According to Google, Dr. Martin Cooper (Motorola) is credited with inventing the first cell phone, and the first person to make a call on a portable cell phone in April 1973. Now, after all these years (38 to be exact), they are telling us about cell phone cancer?
I’m sure many of you felt a ‘twinge’ of concern at hearing this news. I wanted to know what I was in store for; I’ve been a cell phone user for more than 20 years. Although in recent years, I have become more of a cell phone ‘text er’ which is faster and more convenient for me.
So, here are some of the facts I discovered from two New York Times articles in the Health Section.
First article by Tara Parker- Pope
Piercing the Fog Around Cellphones and Cancer, June 6, 2011 stated some of the following facts:
- The World Health Organization declared that it was ‘possible’ the phones could cause cancer.
- This is the first time a major health organization has suggested such a link, and it was promptly disputed by many scientists…
- The source of the latest claim is the International Agency for Research on Cancer.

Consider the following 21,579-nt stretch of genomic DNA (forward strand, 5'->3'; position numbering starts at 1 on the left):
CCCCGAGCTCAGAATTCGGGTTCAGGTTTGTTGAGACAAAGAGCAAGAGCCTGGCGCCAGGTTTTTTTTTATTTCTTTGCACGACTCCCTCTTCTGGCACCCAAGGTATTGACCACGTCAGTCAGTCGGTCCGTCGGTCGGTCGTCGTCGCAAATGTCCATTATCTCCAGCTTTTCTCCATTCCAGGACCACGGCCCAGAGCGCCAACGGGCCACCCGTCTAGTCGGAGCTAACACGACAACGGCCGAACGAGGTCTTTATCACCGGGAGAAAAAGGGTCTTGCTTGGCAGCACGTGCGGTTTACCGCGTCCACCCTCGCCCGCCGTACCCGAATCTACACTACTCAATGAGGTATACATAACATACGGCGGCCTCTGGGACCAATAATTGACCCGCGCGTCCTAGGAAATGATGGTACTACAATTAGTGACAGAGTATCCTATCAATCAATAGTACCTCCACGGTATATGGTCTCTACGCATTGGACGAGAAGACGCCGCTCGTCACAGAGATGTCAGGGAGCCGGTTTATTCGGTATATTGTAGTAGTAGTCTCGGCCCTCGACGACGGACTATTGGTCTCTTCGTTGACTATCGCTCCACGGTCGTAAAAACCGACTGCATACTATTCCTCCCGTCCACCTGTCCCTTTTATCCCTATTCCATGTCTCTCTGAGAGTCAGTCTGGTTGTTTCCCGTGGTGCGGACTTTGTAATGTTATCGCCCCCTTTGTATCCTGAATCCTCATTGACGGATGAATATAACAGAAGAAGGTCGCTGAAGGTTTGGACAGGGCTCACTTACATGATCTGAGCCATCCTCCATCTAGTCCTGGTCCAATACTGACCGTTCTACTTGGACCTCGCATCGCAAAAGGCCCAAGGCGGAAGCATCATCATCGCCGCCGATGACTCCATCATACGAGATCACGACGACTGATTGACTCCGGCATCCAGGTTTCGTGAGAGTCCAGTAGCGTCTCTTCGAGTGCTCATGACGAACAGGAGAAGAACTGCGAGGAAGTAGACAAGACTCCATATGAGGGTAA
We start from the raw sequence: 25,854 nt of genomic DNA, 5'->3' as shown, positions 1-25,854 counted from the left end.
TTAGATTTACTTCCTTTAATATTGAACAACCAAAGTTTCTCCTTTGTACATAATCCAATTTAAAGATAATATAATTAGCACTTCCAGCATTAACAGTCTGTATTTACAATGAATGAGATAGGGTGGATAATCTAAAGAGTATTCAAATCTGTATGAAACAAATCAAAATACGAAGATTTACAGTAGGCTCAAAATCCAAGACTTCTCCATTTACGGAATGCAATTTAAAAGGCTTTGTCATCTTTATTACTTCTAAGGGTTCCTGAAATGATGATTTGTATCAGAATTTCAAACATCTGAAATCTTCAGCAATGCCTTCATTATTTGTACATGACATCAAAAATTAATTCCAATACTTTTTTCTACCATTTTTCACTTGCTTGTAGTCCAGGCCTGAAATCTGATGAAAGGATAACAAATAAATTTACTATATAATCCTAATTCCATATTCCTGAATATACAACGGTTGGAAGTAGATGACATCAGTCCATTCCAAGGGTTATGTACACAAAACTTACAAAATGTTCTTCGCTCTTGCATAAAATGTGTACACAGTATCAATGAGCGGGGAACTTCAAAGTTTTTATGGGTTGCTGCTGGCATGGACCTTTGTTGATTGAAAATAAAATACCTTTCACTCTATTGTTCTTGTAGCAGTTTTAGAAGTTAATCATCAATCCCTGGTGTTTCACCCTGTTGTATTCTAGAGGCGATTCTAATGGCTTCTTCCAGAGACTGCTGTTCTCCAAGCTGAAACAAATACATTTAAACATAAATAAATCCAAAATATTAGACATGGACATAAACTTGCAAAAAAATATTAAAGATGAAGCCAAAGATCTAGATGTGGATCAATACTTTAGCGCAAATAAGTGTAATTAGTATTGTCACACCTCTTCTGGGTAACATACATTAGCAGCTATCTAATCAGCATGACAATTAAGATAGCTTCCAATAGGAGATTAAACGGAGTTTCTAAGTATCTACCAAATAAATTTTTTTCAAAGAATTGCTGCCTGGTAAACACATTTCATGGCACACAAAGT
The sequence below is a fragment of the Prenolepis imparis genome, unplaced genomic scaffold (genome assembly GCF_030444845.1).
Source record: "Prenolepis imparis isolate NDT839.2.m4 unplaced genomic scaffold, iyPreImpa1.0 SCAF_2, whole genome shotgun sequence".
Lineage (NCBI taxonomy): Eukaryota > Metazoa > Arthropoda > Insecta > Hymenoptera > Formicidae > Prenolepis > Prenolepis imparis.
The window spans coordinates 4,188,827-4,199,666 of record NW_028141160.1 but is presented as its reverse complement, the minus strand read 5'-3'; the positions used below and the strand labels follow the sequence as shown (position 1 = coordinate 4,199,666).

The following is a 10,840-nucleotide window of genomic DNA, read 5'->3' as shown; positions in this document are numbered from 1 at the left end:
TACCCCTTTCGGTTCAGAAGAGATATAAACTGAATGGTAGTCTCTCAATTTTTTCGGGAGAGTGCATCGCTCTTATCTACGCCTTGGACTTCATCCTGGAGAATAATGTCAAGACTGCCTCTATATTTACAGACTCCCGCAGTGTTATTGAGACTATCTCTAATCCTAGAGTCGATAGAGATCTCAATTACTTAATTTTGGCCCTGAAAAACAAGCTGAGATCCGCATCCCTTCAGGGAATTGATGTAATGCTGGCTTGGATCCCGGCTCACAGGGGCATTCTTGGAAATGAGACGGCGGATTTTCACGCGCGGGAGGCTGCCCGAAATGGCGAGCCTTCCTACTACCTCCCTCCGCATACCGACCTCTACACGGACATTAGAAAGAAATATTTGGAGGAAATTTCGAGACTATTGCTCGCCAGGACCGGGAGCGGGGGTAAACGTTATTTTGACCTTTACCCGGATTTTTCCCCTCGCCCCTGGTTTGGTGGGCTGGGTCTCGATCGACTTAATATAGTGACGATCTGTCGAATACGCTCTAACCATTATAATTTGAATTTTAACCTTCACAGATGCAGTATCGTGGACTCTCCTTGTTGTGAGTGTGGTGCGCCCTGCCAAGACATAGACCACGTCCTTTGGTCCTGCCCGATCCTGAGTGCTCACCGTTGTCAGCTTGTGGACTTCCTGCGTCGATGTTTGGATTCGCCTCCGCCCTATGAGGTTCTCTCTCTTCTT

- The panel based its cellphone findings on the fact that they give off a weak form of energy called nonionizing radiation…
- The human studies showed only an association between cellphone use and cancer, not a causal relationship.
- Some of the research suggests links to three types of tumors…
- All these tumors are rare, so even if cellphone use does increase risk, the risk to any individual is still very low.
- Scientists dispute the research because they believe it is plagued by methodological problems.
Tara Parker-Pope wrote a second article
“A Doctor Who Must Navigate a Contentious Divide”.
This article covered what Dr. Jonathan Samet, chairman of a World Health Organization committee, thinks about the findings and the reaction to the controversy. It should be noted that one of Dr. Samet’s reports was done on tobacco 25 years ago. He has also done studies on secondhand smoke. However, in regard to the cellphone findings, The American Cancer Society also said the findings were based on flawed data and should be interpreted with ‘great care’.
For my Baby Boomer friends and family, maybe it’s time to ‘text’ and ‘tweet’ more. 🙂